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Hardly Any of the Few Women on Ashley Madison Are Real

Hardly Any of the Few Women on Ashley Madison Are Real

Hardly Any of the Few Women on Ashley Madison Are Real

When something sounds too good to be true, it usually is.

And while that's usually a depressing thing to discover, on this occasion, we're not so sad about it.

In the wake of the Ashley Madison data leak that has called into question the morality of whether hacking is ever justified, opened a giant can of worms for those listed in the data, revealed an overwhelmingly male bias to the users and panicked the site into putting a £240,000 bounty on finding those responsible, comes another revelation about the site.

Gizmodo writer Annalee Newitz has trawled the data leak and found out that not only are just 5-10 per cent of those on the site are listed as women (5.5m out of 37m) - but the majority of them aren't even real.

In Newitz's words: "This isn’t a debauched wonderland of men cheating on their wives. It isn’t even a sadscape of 31 million men competing to attract those 5.5 million women in the database. Instead, it’s like a science fictional future where every woman on Earth is dead, and some Dilbert-like engineer has replaced them with badly-designed robots."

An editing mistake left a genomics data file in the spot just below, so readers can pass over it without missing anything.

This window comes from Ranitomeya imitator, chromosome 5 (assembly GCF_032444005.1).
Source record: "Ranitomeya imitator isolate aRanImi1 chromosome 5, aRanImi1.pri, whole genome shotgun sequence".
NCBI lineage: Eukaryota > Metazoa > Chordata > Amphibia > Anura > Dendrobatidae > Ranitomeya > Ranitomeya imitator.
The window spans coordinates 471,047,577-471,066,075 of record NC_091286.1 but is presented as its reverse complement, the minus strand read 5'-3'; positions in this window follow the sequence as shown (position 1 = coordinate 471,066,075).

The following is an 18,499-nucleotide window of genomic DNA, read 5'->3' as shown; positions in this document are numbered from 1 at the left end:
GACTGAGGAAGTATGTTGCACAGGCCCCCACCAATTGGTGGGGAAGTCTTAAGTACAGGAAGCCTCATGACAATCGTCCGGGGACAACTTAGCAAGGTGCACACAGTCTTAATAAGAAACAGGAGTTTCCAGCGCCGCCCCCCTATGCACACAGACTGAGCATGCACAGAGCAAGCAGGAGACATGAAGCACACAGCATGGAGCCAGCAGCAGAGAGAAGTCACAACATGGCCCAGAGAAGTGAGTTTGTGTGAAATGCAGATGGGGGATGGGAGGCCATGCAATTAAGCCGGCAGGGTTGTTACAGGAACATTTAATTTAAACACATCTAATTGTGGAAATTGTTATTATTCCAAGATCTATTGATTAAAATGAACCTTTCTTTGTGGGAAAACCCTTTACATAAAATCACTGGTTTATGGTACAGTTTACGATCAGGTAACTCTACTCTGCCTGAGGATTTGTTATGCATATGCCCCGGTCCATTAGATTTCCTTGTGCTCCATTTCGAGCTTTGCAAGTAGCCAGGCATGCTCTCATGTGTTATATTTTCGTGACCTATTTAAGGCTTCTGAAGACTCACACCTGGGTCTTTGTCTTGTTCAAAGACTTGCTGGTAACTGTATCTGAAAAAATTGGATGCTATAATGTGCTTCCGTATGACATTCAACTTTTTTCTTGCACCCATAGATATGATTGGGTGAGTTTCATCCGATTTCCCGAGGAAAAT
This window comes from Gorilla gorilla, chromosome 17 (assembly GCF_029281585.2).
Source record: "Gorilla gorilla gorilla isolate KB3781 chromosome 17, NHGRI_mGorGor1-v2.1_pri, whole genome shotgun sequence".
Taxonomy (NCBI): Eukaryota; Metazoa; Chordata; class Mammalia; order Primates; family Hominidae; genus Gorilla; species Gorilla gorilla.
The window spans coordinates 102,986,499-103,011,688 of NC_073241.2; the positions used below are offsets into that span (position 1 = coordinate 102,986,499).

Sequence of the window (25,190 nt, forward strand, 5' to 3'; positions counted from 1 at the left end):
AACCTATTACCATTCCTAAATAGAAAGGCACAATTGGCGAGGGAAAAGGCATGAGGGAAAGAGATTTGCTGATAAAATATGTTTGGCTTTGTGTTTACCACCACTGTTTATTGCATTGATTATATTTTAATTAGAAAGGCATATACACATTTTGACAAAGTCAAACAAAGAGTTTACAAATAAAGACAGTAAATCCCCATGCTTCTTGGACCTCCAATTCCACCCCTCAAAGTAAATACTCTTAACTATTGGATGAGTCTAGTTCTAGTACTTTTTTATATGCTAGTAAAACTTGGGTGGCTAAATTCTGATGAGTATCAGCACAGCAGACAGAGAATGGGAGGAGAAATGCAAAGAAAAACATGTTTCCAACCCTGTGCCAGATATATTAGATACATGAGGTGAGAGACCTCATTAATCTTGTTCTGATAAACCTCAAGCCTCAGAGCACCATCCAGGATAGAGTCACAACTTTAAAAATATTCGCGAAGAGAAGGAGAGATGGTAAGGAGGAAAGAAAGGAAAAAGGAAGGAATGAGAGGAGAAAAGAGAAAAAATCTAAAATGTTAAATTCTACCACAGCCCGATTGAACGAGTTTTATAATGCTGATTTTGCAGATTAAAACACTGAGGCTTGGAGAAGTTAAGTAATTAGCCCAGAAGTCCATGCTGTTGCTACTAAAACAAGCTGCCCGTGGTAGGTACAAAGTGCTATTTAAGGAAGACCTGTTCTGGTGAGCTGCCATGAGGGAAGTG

She estimates that just 12,000 out of the 5.5m 'females' in in the leak are real people actively using the site, with the remainder having never actually ever talked to men, or used the site at all after signing up.

This leads to several interesting conclusions. On the one hand, it labels the men using it as deluded idiots paying real money for a fantasy. On the other hand, it also shows that the overwhelming majority of men on the site weren't having an affair - the numbers just don't allow it to be more than an extremely distant possibility.

If Ashley Madison were not already six-feet under, this revelation would probably be the final nail in the coffin for it; what they were doing was certainly skirting close - if not definitely - to outright fraud.

So does this exonerate the men who have been 'exposed' as the chances are that they never actually got round to doing any cheating? Or does it make no difference, as they were clearly going in with the intention of doing so? And, furthermore, does it actually undermine the moral argument for the hack in the first place? As the majority of men on the site were doing nothing but talking to themselves.

Get your moral compass out and see which way it swings we guess...

(Image: AllStar)